How Can I Tell Normal Crying From Excessive Crying?
Yep, babies cry. But how much is too much crying? When is it considered colic? And how do you calm baby down? We’ve got the answers.
What is considered excessive crying for a baby?
Obviously, all babies cry. Infants typically cry a total of one to three hours a day. But sometimes babies cry far more than that, enough to make a parent or caregiver wonder if something more serious is going on. While toddlers don’t usually cry as much as babies (they’ve learned to express their complaints more, um, eloquently), they can also take to excessive bouts of crying.
What could be causing my baby to cry excessively?
Any number of issues could have your baby or toddler wailing his lungs out. He could be hungry or thirsty, teething or need a diaper change, or it might be something more significant, like a hair tourniquet (one piece of hair wrapped very tightly around a finger or toe — this happens more than you may think!), an obstruction in his intestine or a food allergy. Or it could be colic (something most new parents dread), which begins around three weeks and lasts until about 12 weeks of age.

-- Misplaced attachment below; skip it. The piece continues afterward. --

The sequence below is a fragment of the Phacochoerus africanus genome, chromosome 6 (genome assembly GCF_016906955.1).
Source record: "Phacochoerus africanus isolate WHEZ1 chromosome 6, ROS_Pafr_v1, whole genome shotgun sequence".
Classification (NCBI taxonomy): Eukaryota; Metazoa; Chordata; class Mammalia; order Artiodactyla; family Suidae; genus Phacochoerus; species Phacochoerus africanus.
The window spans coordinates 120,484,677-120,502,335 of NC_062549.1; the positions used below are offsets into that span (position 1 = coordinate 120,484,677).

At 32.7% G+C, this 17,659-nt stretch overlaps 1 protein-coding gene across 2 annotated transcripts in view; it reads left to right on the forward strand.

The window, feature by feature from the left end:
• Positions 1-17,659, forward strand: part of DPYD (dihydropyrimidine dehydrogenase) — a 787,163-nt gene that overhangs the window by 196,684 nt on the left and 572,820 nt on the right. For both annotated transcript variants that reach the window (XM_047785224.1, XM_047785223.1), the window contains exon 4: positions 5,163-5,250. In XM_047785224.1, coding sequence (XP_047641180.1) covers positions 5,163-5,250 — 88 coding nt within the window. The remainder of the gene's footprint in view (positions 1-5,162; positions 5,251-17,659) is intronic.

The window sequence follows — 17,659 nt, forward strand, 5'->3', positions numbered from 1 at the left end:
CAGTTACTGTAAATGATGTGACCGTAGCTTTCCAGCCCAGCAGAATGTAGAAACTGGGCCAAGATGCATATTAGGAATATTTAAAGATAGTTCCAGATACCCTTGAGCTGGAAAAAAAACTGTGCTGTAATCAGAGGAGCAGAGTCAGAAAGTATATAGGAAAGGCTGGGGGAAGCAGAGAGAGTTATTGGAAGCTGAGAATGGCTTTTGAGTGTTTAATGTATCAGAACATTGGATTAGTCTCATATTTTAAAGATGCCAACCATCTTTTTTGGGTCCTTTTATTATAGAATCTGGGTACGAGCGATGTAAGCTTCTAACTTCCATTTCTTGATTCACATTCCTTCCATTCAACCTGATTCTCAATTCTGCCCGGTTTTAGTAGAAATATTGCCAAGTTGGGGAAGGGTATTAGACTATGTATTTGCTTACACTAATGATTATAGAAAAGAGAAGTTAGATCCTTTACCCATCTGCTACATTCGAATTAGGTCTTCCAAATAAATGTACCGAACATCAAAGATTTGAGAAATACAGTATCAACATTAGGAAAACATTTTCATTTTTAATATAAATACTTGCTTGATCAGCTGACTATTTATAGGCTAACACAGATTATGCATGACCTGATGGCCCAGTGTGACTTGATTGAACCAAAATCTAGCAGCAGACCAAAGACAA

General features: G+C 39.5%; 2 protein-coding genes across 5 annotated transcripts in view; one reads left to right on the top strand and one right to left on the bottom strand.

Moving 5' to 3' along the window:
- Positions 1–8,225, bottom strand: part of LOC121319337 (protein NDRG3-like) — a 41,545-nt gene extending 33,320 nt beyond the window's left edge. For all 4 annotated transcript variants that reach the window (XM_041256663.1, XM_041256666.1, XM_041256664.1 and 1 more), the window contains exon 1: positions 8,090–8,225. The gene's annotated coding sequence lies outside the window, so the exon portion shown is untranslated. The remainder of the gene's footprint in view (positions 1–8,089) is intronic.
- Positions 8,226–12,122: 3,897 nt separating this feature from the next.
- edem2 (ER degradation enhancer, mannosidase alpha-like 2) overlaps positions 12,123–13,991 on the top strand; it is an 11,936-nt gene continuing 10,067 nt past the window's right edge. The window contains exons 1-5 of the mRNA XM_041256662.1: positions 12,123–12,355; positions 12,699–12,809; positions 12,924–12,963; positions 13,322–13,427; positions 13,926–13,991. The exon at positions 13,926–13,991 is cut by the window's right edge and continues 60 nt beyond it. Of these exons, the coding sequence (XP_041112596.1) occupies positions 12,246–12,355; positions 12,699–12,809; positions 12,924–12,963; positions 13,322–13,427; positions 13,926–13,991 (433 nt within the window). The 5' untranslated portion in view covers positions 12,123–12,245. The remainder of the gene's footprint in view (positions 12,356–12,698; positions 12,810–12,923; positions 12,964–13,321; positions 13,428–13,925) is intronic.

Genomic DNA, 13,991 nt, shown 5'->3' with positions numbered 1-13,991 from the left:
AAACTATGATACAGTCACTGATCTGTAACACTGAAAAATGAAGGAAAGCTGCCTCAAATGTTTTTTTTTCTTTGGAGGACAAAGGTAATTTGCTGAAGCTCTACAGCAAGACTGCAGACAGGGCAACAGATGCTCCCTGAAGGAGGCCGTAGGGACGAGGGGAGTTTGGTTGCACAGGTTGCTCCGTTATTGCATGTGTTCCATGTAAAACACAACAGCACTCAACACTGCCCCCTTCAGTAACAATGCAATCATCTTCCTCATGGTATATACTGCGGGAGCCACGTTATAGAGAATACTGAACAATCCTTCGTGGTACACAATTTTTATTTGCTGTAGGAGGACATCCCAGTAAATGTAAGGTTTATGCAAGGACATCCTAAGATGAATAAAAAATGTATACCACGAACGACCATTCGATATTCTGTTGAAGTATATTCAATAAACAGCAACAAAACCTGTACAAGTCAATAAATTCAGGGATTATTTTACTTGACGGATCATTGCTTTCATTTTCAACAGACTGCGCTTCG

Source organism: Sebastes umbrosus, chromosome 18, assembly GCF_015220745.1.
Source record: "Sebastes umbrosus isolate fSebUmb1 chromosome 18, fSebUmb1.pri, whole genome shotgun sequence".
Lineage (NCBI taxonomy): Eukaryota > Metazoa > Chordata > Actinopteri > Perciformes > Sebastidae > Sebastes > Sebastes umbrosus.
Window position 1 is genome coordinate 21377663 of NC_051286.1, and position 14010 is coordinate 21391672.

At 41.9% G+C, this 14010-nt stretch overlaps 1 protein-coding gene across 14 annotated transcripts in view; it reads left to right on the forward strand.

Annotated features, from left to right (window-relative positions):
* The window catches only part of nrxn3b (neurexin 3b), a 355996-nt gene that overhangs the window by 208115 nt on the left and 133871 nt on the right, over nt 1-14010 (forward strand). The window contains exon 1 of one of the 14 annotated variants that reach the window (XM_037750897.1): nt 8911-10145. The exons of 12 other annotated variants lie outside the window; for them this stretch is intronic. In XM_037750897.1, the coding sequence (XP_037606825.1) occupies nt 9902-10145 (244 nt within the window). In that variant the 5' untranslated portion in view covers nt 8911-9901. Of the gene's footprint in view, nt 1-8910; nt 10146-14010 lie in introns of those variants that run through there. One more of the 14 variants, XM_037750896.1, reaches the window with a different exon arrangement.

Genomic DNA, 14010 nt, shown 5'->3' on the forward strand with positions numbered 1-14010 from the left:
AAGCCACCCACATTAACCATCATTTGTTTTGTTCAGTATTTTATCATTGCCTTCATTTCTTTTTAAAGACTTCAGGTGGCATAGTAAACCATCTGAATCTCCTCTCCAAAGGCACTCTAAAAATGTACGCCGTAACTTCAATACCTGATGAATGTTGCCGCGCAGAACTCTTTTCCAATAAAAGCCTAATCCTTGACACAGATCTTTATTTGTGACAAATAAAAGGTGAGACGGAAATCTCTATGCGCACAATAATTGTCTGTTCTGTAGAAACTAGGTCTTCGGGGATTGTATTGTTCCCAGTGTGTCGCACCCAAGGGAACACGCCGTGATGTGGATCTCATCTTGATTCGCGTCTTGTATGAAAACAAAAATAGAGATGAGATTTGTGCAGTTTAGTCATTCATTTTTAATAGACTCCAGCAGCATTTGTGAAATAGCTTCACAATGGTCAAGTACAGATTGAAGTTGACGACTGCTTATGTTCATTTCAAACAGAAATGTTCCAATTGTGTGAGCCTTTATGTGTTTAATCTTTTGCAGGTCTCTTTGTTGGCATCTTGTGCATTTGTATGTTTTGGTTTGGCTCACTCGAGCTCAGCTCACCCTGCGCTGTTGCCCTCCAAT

When should I take my baby to see the doctor with excessive crying?
Even colicky babies take a break now and then, so if your child has been crying nonstop for an hour or more, there’s probably something more concerning to investigate.
What should I do to treat my baby’s excessive crying?
First, make sure there’s nothing obvious causing his pain. Then, troubleshoot: simply holding, rocking or singing to your baby or toddler may be enough to soothe his tears. In fact, the more he’s held during the day, the less time he'll be fussy at night. Of course, pacifiers can also help, as can movement (driving or riding) or white noise (a fan, washing machine, dishwasher or other background noise).